“As we enter the Barnes’s second century, we have recommitted to extending the reach and impact of the knowledge we create and investing in original research into the collection and our institution’s history,” says Thom Collins, Neubauer Family Executive Director and President. “Paramount among our strategic priorities is producing digital initiatives designed to make fresh historical and art-historical content more accessible to audiences. This archives digitization and access project will be an extraordinary resource for researchers, scholars, and students working across a broad range of disciplines, including art history, philosophy, aesthetics, American social history, African American culture, the history of education, and the history of museums.”

“We are thrilled that this important resource of primary source material is now available to scholars and general audiences all over the world,” says Amanda McKnight, Director of Archives, Library & Special Collections. “Although the Barnes has always made every effort to assist scholars who are unable to travel to visit the archives, the primary mode of viewing the material was in person by appointment. Now we can provide digital copies of the files from the Albert C. Barnes Correspondence quickly and efficiently. Also, we’re now able to create online versions of the archival exhibitions we display on-site so a wider audience can experience them.”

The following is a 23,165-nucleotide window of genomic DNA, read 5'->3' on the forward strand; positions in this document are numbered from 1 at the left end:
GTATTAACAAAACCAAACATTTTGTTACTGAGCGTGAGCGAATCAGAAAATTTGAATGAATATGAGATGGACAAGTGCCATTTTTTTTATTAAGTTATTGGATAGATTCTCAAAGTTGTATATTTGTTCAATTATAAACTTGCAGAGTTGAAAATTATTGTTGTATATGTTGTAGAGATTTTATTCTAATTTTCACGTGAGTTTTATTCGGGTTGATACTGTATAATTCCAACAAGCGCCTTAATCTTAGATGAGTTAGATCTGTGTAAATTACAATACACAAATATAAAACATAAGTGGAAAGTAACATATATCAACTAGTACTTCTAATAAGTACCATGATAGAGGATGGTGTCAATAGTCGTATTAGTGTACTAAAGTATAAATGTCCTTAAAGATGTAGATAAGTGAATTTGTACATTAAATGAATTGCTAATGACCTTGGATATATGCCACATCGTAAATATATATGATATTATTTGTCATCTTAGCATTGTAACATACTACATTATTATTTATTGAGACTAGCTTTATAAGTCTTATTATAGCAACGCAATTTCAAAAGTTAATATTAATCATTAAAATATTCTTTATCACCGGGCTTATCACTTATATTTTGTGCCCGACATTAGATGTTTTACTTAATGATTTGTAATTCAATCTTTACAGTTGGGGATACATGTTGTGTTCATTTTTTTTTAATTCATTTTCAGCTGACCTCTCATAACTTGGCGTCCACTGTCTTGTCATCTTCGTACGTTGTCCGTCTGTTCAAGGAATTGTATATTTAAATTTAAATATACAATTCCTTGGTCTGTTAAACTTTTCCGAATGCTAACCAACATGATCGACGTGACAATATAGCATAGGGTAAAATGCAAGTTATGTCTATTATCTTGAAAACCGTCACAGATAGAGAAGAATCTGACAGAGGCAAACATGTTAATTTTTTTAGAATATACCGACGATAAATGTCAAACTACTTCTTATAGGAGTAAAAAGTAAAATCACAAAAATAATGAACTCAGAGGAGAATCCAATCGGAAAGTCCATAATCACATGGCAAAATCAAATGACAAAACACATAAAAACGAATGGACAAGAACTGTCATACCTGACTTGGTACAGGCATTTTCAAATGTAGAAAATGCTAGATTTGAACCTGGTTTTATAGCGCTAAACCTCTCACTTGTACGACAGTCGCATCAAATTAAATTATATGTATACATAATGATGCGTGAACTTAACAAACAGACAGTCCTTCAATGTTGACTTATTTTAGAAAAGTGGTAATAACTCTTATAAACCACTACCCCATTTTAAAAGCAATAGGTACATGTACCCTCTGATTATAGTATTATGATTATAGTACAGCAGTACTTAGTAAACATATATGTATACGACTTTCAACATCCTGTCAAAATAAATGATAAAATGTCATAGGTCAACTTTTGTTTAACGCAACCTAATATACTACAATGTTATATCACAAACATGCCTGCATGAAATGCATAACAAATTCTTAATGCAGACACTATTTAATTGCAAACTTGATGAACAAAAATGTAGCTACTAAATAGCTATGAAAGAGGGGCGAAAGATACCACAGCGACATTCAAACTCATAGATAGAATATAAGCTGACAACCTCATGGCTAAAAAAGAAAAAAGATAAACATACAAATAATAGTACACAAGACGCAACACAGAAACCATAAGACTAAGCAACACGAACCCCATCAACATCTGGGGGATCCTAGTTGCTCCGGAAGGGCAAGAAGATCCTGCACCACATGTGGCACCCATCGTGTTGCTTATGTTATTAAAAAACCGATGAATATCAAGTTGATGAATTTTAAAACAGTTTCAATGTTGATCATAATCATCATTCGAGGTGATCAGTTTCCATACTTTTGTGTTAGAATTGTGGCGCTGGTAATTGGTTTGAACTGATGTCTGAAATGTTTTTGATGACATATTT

To increase accessibility, the digitized files were processed using optical character recognition (OCR) technology, which enables the files to be searchable and, for those who rely on screen readers and other assistive technologies, makes the document functional and navigable. As the aspiration is to have as much of the material as accessible as possible, efforts to include transcriptions of handwritten material are ongoing.

Further information about the John Dewey and Leo Stein correspondences are included below. More information about the Spotlights and the Dear Dr. Barnes: Digitizing, Interpreting, and Disseminating the Albert C. Barnes Correspondence project is available here. For further details about the Barnes Archives, Library & Special Collections, please visit our website.

The John Dewey Correspondence (1917–51)

John Dewey (1859–1952) was an American philosopher known for his theories regarding democracy and education in the United States. He worked as a professor at the University of Chicago and Columbia University and produced dozens of published books and articles, including several in collaboration with Dr. Barnes.